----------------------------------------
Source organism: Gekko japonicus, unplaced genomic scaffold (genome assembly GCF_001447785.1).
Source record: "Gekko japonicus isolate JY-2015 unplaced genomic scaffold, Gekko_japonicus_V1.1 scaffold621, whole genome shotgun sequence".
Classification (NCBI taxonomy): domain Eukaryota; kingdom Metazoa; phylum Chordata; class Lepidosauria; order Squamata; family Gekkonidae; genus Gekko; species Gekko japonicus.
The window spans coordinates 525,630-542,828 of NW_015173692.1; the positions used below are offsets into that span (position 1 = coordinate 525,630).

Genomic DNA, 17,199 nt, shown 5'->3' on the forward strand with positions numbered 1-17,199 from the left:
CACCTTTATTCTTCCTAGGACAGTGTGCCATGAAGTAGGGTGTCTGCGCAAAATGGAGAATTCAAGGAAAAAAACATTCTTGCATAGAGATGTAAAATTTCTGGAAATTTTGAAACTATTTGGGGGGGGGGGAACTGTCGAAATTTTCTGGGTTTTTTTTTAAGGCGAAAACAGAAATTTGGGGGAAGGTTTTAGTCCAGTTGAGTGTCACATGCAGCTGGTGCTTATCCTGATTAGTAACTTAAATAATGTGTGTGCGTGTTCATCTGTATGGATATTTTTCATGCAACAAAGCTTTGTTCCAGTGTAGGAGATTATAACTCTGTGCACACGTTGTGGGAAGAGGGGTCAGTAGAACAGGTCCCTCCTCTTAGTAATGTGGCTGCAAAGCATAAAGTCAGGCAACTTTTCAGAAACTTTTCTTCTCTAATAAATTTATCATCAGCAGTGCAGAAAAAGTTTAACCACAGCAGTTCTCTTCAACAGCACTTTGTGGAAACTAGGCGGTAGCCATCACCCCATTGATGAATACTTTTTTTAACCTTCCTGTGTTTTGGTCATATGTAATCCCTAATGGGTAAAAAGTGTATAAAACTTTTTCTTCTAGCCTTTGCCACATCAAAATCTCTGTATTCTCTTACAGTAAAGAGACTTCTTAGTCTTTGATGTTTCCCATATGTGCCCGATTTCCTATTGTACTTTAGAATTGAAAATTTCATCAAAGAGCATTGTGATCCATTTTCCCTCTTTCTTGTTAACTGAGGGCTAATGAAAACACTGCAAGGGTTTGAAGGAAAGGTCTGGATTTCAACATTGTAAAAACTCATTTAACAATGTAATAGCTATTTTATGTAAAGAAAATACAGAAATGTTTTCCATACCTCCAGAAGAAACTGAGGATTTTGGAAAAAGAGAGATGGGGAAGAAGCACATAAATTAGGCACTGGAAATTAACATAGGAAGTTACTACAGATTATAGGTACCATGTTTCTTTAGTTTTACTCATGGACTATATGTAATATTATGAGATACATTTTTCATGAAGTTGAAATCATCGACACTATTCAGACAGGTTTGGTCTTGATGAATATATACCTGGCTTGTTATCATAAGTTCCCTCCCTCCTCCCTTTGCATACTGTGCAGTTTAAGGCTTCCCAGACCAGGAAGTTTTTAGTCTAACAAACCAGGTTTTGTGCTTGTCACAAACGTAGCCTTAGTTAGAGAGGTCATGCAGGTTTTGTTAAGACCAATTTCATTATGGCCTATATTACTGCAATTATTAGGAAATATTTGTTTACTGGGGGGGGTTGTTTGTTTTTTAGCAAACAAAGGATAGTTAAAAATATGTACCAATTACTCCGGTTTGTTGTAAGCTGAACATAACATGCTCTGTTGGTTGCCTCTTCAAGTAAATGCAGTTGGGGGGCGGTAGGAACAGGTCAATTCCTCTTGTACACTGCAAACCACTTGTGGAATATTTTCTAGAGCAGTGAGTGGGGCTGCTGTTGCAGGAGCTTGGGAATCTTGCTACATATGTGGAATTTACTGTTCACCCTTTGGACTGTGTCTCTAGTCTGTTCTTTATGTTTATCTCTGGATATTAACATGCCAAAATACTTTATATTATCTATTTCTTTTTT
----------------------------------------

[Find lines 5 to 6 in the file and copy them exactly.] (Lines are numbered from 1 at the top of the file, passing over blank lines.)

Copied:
Genomic DNA, 17,199 nt, shown 5'->3' on the forward strand with positions numbered 1-17,199 from the left:
CACCTTTATTCTTCCTAGGACAGTGTGCCATGAAGTAGGGTGTCTGCGCAAAATGGAGAATTCAAGGAAAAAAACATTCTTGCATAGAGATGTAAAATTTCTGGAAATTTTGAAACTATTTGGGGGGGGGGGAACTGTCGAAATTTTCTGGGTTTTTTTTTAAGGCGAAAACAGAAATTTGGGGGAAGGTTTTAGTCCAGTTGAGTGTCACATGCAGCTGGTGCTTATCCTGATTAGTAACTTAAATAATGTGTGTGCGTGTTCATCTGTATGGATATTTTTCATGCAACAAAGCTTTGTTCCAGTGTAGGAGATTATAACTCTGTGCACACGTTGTGGGAAGAGGGGTCAGTAGAACAGGTCCCTCCTCTTAGTAATGTGGCTGCAAAGCATAAAGTCAGGCAACTTTTCAGAAACTTTTCTTCTCTAATAAATTTATCATCAGCAGTGCAGAAAAAGTTTAACCACAGCAGTTCTCTTCAACAGCACTTTGTGGAAACTAGGCGGTAGCCATCACCCCATTGATGAATACTTTTTTTAACCTTCCTGTGTTTTGGTCATATGTAATCCCTAATGGGTAAAAAGTGTATAAAACTTTTTCTTCTAGCCTTTGCCACATCAAAATCTCTGTATTCTCTTACAGTAAAGAGACTTCTTAGTCTTTGATGTTTCCCATATGTGCCCGATTTCCTATTGTACTTTAGAATTGAAAATTTCATCAAAGAGCATTGTGATCCATTTTCCCTCTTTCTTGTTAACTGAGGGCTAATGAAAACACTGCAAGGGTTTGAAGGAAAGGTCTGGATTTCAACATTGTAAAAACTCATTTAACAATGTAATAGCTATTTTATGTAAAGAAAATACAGAAATGTTTTCCATACCTCCAGAAGAAACTGAGGATTTTGGAAAAAGAGAGATGGGGAAGAAGCACATAAATTAGGCACTGGAAATTAACATAGGAAGTTACTACAGATTATAGGTACCATGTTTCTTTAGTTTTACTCATGGACTATATGTAATATTATGAGATACATTTTTCATGAAGTTGAAATCATCGACACTATTCAGACAGGTTTGGTCTTGATGAATATATACCTGGCTTGTTATCATAAGTTCCCTCCCTCCTCCCTTTGCATACTGTGCAGTTTAAGGCTTCCCAGACCAGGAAGTTTTTAGTCTAACAAACCAGGTTTTGTGCTTGTCACAAACGTAGCCTTAGTTAGAGAGGTCATGCAGGTTTTGTTAAGACCAATTTCATTATGGCCTATATTACTGCAATTATTAGGAAATATTTGTTTACTGGGGGGGGTTGTTTGTTTTTTAGCAAACAAAGGATAGTTAAAAATATGTACCAATTACTCCGGTTTGTTGTAAGCTGAACATAACATGCTCTGTTGGTTGCCTCTTCAAGTAAATGCAGTTGGGGGGCGGTAGGAACAGGTCAATTCCTCTTGTACACTGCAAACCACTTGTGGAATATTTTCTAGAGCAGTGAGTGGGGCTGCTGTTGCAGGAGCTTGGGAATCTTGCTACATATGTGGAATTTACTGTTCACCCTTTGGACTGTGTCTCTAGTCTGTTCTTTATGTTTATCTCTGGATATTAACATGCCAAAATACTTTATATTATCTATTTCTTTTTT